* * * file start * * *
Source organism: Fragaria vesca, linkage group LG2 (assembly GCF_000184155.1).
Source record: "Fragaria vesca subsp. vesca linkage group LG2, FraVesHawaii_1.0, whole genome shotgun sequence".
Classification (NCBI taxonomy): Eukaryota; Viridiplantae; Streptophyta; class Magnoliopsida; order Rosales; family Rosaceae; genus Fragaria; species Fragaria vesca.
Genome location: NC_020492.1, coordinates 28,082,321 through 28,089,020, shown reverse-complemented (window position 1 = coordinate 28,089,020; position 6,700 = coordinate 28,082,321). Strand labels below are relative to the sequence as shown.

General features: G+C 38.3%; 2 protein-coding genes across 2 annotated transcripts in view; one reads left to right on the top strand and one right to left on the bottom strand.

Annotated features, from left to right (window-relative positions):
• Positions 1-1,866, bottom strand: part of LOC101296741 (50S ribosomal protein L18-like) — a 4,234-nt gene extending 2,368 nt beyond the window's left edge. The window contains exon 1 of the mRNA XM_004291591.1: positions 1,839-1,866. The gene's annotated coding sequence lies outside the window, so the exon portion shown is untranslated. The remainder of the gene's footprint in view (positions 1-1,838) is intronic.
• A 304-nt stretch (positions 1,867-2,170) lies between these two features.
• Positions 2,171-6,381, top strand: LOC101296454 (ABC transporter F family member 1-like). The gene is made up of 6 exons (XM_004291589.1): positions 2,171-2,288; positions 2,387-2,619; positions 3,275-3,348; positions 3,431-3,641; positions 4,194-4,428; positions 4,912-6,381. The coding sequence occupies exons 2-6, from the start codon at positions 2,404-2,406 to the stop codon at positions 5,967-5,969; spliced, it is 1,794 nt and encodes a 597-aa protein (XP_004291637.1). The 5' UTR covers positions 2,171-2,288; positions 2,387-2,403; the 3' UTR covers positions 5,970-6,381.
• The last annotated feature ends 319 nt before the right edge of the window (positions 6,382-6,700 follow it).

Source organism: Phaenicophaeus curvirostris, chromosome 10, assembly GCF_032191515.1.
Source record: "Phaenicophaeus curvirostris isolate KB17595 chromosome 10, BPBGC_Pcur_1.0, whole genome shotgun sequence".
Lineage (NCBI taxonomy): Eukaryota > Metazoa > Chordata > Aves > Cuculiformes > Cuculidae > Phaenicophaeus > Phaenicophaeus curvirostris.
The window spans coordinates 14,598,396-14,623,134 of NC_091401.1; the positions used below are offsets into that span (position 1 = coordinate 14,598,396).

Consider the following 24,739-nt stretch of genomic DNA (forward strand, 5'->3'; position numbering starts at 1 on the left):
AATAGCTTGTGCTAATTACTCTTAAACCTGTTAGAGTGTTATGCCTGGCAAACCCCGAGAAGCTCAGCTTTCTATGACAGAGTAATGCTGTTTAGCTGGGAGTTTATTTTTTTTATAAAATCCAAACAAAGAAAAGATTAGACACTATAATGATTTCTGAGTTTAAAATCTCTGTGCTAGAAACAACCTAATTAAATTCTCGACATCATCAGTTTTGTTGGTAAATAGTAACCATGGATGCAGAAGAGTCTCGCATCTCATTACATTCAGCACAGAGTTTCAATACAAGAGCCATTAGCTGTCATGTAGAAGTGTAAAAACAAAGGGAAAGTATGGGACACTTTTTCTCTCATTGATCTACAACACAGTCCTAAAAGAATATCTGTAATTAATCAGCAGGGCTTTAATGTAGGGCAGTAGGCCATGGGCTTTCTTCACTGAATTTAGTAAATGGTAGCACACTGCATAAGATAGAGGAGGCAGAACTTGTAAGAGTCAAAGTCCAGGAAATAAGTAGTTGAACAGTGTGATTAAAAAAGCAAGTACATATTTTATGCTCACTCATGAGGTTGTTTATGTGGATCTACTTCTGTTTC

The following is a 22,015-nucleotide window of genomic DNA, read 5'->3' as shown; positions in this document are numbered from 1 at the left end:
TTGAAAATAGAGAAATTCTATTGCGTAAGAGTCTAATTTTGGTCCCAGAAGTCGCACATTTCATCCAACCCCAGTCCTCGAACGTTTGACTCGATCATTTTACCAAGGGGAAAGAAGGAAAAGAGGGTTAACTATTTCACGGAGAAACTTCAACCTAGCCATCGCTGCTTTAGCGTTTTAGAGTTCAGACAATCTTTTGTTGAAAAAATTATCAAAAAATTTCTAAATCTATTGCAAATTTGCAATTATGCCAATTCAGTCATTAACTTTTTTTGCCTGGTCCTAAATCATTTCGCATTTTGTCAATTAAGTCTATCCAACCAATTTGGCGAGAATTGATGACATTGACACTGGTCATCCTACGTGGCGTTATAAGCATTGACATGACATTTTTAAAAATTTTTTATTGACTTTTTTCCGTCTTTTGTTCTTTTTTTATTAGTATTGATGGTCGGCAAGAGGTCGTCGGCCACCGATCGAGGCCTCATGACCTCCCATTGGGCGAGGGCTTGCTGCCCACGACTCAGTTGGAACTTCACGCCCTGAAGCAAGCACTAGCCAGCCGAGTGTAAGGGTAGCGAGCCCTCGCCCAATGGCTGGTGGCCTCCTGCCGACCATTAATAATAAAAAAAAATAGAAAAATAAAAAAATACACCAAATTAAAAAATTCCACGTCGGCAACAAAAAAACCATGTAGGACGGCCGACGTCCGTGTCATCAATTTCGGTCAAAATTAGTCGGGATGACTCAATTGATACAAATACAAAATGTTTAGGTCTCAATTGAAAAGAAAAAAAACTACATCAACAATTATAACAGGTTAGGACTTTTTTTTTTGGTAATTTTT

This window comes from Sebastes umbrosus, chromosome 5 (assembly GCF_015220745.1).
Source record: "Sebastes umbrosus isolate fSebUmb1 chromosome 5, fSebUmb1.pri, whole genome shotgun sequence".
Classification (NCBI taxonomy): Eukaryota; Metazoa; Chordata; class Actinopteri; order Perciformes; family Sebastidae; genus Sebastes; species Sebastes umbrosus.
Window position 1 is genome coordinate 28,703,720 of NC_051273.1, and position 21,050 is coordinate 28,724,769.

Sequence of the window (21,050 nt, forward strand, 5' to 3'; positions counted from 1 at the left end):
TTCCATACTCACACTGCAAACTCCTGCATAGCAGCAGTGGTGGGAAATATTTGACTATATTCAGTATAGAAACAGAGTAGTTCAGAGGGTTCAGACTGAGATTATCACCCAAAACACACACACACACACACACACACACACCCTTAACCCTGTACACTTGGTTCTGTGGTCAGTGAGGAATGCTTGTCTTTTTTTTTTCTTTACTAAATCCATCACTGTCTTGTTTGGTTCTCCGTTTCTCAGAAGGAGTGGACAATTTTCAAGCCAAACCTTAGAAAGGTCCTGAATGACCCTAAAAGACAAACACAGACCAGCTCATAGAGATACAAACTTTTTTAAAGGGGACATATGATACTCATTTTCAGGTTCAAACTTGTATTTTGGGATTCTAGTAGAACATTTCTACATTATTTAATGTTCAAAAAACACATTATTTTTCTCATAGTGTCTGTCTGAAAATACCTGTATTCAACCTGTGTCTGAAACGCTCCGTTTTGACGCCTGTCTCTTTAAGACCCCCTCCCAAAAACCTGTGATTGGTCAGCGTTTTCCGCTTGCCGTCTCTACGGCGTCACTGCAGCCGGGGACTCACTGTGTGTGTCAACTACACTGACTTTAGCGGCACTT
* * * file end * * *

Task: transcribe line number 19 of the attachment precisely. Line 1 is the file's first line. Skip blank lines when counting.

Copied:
This window comes from Sebastes umbrosus, chromosome 5 (assembly GCF_015220745.1).